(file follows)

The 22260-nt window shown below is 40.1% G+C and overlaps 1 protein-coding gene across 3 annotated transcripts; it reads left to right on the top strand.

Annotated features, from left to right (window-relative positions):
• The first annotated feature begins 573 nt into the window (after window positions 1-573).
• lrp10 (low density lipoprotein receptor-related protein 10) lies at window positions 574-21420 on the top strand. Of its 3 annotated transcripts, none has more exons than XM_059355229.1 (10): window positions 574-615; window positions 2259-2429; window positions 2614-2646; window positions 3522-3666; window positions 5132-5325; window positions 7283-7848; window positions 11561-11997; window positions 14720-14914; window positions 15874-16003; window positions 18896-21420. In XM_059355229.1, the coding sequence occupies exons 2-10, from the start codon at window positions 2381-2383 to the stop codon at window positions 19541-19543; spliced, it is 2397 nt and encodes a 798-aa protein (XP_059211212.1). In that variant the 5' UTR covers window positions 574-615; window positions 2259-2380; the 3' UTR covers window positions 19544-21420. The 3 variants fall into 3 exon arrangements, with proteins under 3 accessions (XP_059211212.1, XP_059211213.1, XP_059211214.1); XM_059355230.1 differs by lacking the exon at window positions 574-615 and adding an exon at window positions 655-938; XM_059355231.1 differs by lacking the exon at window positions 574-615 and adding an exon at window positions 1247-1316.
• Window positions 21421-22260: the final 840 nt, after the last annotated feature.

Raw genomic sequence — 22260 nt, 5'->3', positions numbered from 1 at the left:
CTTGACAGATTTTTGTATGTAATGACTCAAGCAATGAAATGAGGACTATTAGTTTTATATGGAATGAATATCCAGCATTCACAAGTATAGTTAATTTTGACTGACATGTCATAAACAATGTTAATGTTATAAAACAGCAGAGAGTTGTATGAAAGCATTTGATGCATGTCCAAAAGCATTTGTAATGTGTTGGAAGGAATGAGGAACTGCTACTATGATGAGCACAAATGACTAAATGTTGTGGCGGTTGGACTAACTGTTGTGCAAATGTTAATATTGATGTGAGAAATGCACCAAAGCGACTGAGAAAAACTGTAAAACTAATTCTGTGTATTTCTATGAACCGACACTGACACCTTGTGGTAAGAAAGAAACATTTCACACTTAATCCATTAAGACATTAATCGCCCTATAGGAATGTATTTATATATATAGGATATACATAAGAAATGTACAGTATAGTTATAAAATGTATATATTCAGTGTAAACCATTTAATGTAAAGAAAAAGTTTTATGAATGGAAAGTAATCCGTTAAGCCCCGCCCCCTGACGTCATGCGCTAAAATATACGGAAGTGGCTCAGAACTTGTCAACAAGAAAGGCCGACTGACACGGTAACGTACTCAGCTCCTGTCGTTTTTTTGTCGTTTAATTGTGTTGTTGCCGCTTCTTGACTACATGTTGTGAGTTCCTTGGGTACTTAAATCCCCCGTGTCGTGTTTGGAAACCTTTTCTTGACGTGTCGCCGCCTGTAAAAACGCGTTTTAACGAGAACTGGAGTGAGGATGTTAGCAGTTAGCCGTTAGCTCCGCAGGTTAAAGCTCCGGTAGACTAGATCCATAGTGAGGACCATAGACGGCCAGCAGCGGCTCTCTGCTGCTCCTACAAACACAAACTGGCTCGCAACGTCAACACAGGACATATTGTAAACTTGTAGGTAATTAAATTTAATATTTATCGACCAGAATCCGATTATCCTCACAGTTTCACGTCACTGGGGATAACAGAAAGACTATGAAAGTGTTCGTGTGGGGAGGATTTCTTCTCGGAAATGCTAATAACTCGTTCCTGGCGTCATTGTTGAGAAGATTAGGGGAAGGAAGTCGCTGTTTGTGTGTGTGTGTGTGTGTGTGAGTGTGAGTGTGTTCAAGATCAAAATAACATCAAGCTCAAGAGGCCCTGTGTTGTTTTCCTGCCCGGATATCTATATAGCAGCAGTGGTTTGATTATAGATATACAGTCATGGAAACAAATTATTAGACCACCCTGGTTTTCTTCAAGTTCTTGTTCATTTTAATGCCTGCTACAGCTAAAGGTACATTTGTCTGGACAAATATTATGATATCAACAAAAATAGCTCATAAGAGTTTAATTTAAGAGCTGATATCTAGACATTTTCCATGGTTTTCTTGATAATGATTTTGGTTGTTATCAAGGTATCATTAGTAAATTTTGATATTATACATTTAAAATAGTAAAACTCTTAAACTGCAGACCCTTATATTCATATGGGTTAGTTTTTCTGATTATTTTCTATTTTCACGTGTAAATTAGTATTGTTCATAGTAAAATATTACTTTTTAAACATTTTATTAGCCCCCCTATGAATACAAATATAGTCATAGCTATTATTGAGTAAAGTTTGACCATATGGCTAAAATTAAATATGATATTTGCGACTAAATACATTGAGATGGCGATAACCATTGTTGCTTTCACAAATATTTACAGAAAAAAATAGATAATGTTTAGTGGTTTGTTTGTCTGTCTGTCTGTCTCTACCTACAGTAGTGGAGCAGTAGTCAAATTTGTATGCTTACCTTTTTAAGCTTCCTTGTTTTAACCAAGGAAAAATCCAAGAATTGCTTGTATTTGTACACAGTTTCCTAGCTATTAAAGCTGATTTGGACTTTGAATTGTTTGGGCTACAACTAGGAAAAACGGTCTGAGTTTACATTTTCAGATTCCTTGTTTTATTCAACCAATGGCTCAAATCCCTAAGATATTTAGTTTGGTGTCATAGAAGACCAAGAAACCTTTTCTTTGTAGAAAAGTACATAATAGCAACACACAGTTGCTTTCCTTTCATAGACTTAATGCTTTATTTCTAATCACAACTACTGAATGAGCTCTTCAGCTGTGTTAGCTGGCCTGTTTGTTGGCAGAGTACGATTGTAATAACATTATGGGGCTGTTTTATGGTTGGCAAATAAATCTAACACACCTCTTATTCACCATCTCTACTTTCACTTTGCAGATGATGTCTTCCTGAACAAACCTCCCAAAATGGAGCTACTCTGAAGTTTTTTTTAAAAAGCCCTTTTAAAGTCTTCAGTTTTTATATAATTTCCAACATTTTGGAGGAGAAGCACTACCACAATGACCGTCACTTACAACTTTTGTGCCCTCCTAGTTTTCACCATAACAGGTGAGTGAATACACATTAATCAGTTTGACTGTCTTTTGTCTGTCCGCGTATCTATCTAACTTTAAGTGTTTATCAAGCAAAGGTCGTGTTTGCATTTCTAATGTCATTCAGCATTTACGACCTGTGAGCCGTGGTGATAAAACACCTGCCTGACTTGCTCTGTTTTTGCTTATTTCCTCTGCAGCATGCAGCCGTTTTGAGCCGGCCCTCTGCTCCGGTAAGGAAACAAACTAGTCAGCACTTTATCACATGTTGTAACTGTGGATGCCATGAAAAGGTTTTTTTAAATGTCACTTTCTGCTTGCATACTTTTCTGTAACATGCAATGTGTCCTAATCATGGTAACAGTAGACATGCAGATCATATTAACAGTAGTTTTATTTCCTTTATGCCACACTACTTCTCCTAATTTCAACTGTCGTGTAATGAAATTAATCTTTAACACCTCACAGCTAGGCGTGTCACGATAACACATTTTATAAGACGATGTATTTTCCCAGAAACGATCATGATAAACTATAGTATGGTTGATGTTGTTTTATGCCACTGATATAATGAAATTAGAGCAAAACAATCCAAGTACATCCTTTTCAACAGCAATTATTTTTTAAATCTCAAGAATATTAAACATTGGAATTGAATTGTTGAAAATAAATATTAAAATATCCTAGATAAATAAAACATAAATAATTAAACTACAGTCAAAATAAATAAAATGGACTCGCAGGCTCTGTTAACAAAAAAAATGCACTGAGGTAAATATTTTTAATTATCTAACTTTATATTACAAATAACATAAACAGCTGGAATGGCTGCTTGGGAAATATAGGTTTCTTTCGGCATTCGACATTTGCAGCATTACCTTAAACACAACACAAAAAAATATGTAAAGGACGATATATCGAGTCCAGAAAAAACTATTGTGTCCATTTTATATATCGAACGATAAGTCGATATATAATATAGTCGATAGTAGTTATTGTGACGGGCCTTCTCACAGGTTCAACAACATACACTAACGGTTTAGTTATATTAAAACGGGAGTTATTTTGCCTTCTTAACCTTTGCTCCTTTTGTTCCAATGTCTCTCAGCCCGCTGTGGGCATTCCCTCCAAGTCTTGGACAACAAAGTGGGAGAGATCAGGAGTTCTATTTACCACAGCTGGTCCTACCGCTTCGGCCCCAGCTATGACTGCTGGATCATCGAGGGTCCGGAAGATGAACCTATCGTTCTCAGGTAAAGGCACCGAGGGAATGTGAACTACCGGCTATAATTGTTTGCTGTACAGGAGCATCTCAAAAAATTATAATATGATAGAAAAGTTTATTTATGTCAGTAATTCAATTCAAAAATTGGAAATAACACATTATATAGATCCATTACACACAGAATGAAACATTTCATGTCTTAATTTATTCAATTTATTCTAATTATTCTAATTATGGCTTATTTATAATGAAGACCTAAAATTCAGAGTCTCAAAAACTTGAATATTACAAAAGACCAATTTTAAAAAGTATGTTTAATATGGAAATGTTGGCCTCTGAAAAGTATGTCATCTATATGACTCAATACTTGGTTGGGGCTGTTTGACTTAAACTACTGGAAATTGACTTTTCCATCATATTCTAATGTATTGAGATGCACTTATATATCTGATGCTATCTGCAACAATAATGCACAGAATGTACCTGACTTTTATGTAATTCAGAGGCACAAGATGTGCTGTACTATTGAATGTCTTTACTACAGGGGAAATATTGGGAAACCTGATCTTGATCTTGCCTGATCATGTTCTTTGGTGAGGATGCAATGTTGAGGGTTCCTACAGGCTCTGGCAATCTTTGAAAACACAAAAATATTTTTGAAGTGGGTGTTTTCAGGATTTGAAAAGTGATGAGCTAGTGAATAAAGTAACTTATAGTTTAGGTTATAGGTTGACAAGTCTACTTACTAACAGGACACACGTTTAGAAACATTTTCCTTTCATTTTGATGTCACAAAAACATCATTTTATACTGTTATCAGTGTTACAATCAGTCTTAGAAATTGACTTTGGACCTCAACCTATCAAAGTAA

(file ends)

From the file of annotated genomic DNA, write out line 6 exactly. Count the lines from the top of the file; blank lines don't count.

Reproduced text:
Raw genomic sequence — 22260 nt, 5'->3', positions numbered from 1 at the left: